Development of journal-style writing skills. Papers written in accordance with the Astrophysical Journal Manual of Style on topics approved by the instructor. Emphasis on developing adequate and critical coverage of the topic, brevity compatible with clarity, and effective presentation. Proper referencing, footnotes, and bibliography are covered. 2 undergraduate hours. No graduate credit. Prerequisite: Completion of campus Composition I general education requirement. Concurrent enrollment in a designated 400-level astronomy course. Not intended for graduate students.
Introduction to astrophysical problems, with emphasis on underlying physical principles; includes the nature of stars, equations of state, stellar energy generation, stellar structure and evolution, astrophysical neutrinos, binary stars, white dwarfs, neutron stars and pulsars, and novae and supernovae. 3 undergraduate hours. 3 graduate hours. Prerequisite: PHYS 212; or consent of instructor. Recommended: ASTR 210, PHYS 213, PHYS 214.
This course traces, from a physical perspective, the evolution of planetary systems from star formation in molecular clouds to the emergence of habitable worlds. Topics include the properties of HII regions and molecular clouds, gravitational collapse and disk formation, formation of planetesimals and planets, dynamics of the solar system, physics of planetary atmospheres, properties of individual planets and their rings and satellites, detection and characterization of extra-solar planets, and searches for life in the Solar System and beyond. 3 undergraduate hours. 3 graduate hours. Prerequisite: PHYS 212 or consent of instructor. Recommended: ASTR 210, PHYS 213.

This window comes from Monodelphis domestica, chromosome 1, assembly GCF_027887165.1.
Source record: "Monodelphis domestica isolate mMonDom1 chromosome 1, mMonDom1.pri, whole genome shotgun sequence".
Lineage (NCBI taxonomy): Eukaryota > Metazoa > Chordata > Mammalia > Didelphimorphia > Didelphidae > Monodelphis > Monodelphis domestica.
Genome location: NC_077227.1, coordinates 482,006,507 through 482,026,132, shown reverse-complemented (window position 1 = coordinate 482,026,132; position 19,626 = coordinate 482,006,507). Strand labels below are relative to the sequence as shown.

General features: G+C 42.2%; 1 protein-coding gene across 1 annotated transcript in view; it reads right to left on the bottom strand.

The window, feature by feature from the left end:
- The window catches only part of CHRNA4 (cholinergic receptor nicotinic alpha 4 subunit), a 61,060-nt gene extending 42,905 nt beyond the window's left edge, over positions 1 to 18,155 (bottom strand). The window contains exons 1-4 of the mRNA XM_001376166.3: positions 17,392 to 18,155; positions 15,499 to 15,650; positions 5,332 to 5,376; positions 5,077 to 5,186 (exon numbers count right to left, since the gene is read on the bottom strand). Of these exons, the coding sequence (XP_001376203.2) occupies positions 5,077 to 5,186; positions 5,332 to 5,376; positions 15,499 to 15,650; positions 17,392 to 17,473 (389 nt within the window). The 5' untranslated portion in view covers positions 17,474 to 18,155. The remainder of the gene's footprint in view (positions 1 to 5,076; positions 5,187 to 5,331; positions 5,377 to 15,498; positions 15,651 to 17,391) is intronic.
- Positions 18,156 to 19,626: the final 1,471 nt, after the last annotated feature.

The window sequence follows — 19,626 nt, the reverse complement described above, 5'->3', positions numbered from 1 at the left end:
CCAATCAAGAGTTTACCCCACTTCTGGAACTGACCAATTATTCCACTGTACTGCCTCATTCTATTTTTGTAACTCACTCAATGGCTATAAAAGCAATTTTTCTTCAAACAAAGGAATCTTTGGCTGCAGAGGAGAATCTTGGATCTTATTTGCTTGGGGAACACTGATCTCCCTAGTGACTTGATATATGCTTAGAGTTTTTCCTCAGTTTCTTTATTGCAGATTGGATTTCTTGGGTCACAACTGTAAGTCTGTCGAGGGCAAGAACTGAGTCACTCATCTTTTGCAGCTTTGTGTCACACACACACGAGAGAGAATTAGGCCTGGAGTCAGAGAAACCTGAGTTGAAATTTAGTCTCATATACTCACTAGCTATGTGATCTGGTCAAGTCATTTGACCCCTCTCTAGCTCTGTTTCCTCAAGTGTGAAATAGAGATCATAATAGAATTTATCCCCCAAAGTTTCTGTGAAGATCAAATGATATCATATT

Nature of the Milky Way galaxy: stellar statistics and distributions, stellar populations, spiral structure, the nucleus and halo. Nature of ordinary galaxies; galaxies in our Local Group, structure of voids and superclusters. Nature of peculiar objects: Seyfert galaxies, starburst galaxies, and quasars. Elementary aspects of physical cosmology. 3 undergraduate hours. 3 graduate hours. Prerequisite: PHYS 212; or consent of instructor. Recommended: ASTR 210, PHYS 213, PHYS 214.
Introduction to techniques used in modern optical and radio astronomy with emphasis on the physical and mathematical understanding of the detection of electromagnetic radiation; includes such topics as fundamental properties of radio and optical telescopes and the detectors that are used with telescopes. Lectures and laboratory. 4 undergraduate hours. 4 graduate hours. Prerequisite: MATH 241 or equivalent; PHYS 212; or consent of instructor. Recommended: ASTR 210, PHYS 213, PHYS 214.